A History of the County of Oxford: Volume 13, Bampton Hundred (Part One). Originally published by Victoria County History, London, 1996.
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In 1759 some 'well-disposed persons' were paying a schoolmaster in Ducklington to teach a few children; (fn. 1) similar support for teaching reading was noted in the 1770s, but in 1802 there was no school of any kind, the 'principal parishioners' sending their children to Witney schools. (fn. 2) The accessibility of Witney National school for older children was blamed for the failure to provide Ducklington schools. (fn. 3) In 1808 there was a dame school in Ducklington with c. 30 children, (fn. 4) and by 1815 there was a school with 12 boys, another with 22 girls. (fn. 5) In 1819 two young women taught 40-50 children, probably infants, at the parents' expense, and in 1831 some 30 or 40 children 'of the poor' were similarly taught. (fn. 6) In 1835 a Sunday school, begun by the rector in 1832, was attracting c. 75 children. (fn. 7)
Although an approach was made to the National Society in the 1830s the parish was said to have been unable to raise subscriptions to meet a grant. (fn. 8) For the Sunday school the Stricklands of Cokethorpe offered a schoolroom in a disused mansion (probably the 'Great House' demolished c. 1840), but declined the expense of fitting it out. (fn. 9) Ducklington's day and Sunday schools, supported chiefly by the rector, Thomas Farley, continued until the 1850s. (fn. 10) The day school, an infants' school run in her cottage by Hannah Fisher, continued on a small scale long after a National school was opened. (fn. 11) Another small school, remembered for teaching reading and arithmetic but not writing, was held in a cottage west of the Strickland Arms in the 1830s or 1840s. (fn. 12)
A National school and attached teachers' house overlooking Ducklington green were built in 1857- 8 on a site given by the Stricklands. The cost was met by subscriptions and a parliamentary grant. (fn. 13) In 1869 there were c. 40 pupils from the age of four, but the rector noted that numbers were low because 'the old dame school system lingers'; an attempt to establish an evening school failed. (fn. 14)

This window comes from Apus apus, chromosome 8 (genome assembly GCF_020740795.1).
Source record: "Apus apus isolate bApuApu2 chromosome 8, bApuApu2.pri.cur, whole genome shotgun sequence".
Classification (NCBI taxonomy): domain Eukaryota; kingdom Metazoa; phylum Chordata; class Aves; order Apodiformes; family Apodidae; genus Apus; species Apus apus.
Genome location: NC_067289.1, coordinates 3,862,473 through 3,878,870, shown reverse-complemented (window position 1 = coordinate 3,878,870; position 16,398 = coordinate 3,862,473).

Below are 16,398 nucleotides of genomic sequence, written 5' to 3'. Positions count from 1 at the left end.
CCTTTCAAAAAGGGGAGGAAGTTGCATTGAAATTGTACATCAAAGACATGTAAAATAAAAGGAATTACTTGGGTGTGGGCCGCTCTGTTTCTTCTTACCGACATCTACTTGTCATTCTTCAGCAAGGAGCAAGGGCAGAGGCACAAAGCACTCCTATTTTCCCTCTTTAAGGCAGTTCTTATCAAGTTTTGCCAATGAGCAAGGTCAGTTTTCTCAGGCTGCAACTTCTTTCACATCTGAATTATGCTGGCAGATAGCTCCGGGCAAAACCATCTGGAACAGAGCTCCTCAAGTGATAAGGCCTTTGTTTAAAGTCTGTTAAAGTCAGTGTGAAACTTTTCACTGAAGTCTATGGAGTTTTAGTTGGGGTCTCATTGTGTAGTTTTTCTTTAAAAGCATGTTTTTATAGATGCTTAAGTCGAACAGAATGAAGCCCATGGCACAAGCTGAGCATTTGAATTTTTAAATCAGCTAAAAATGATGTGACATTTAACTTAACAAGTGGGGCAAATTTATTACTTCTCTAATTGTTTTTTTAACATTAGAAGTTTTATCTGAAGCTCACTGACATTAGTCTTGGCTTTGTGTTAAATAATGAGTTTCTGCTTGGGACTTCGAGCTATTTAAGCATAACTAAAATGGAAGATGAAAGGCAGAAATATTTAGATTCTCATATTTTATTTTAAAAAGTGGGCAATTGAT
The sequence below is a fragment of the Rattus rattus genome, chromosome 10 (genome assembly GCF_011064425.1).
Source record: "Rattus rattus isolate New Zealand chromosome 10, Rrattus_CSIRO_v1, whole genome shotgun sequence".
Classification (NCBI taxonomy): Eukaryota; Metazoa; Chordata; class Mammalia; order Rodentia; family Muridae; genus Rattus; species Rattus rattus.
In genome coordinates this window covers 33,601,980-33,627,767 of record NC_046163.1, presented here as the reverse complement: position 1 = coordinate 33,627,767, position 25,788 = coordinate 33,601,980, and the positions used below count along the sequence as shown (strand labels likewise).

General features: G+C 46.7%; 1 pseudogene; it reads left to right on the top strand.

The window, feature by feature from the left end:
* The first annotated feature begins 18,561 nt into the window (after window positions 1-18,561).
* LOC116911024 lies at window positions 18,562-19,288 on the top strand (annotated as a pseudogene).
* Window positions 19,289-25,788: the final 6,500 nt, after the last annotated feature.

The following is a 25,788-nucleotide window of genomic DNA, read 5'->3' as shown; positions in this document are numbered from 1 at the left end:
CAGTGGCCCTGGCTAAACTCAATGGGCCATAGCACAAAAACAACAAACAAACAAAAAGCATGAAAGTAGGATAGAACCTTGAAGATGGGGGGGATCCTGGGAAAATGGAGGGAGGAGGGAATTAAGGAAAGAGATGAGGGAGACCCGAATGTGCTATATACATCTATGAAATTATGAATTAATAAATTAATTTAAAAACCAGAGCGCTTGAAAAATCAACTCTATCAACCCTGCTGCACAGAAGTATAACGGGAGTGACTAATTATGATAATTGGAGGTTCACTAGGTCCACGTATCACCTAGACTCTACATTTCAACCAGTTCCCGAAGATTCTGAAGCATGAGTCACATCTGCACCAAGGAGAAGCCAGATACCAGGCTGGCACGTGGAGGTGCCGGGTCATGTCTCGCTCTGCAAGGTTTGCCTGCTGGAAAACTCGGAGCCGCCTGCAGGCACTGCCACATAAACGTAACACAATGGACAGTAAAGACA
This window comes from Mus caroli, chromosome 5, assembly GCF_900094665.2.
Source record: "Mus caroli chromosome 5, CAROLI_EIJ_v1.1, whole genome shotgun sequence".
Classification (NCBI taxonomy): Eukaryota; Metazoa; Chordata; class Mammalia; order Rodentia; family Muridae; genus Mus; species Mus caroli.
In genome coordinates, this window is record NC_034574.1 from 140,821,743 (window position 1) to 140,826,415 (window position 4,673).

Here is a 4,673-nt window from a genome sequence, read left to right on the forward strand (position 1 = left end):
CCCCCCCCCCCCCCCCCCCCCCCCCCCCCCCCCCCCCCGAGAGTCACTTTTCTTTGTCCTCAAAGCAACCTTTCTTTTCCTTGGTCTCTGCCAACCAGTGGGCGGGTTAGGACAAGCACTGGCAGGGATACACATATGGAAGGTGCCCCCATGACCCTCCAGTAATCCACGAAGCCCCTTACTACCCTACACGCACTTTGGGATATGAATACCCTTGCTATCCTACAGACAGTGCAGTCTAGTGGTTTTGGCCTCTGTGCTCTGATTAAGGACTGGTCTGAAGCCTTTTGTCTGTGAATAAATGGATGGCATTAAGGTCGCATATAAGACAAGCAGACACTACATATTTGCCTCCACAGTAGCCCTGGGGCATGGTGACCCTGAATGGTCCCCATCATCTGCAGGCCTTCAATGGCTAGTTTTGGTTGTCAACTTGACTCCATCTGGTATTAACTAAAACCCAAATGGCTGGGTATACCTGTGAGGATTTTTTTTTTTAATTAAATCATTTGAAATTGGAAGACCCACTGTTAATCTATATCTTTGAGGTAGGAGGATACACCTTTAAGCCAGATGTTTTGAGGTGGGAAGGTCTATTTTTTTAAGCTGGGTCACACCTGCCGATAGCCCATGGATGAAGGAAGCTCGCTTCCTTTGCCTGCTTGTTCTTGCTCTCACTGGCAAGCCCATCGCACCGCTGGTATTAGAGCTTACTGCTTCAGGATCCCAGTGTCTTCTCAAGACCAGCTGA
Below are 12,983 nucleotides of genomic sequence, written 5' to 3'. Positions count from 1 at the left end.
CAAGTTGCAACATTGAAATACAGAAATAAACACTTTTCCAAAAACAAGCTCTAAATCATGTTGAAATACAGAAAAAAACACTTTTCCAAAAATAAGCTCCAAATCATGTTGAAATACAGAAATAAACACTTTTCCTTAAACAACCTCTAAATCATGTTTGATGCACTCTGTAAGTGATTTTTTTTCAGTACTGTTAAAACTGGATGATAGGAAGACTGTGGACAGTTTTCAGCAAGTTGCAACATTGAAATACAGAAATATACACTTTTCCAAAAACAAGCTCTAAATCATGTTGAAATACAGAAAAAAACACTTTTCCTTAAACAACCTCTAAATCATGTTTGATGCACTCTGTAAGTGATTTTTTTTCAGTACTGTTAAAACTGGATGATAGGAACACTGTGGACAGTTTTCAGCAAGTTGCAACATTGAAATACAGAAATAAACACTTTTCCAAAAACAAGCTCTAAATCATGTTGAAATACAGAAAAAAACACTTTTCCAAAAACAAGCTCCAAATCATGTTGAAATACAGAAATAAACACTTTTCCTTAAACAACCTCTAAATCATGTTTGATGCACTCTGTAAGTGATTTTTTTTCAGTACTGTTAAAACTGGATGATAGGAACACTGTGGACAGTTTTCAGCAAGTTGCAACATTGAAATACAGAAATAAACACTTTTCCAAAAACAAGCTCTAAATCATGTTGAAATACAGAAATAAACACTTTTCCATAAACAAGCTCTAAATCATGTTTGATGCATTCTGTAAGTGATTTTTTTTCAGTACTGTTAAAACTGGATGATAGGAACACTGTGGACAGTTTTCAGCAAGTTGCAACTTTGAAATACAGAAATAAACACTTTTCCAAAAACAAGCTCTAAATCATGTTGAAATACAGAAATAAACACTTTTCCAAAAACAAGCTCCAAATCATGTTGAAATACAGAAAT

W. D. Macray, rector from 1870, immediately opened an evening school, which attracted a government grant, and placed the day school's finances on a sound footing. Profits from a sale of parish houses were used for school improvements in 1872. (fn. 15) In the later 19th century about half the school's income of £100-£120 came from subscriptions, school pence, and an annual contribution by the rector, (fn. 16) the rest from parliamentary grants. In the 1870s there were two mistresses but from 1884 one certificated teacher, usually aided by assistants or monitors who received nominal payments. (fn. 17) In 1872 there were 38 infants and 47 older pupils, and winter evening classes were attended by 15. (fn. 18) Accommodation was increased and by 1883 average attendance was 92; the rector's son continued to provide evening classes. (fn. 19) The infants' classroom was enlarged in 1896 and a third room added in 1901. (fn. 20)
The school was reorganized as a junior school in 1930. Senior children continued to attend Witney schools. Average attendance at Ducklington in 1939 was only 36, but numbers increased sharply as the village expanded in modern times; in 1970 the roll was 159. New school buildings on the opposite side of the green, opened in 1962, were extended in the 1970s. In 1994 the school roll was 144. In that year, to finance extensions, it was agreed to sell the old school buildings, which had continued in use for infants' classes after strong local resistance to closure. (fn. 21)
At Hardwick there was a mixed school with 11 pupils in 1815 and 20 in 1835, of whom 12 were supported by Frances Strickland of Cokethorpe. (fn. 22) The school survived until 1894, supported chiefly by the Stricklands with small contributions from St. John's College. (fn. 23) The pupils, usually fewer than 20, were taught in the teacher's house. (fn. 24)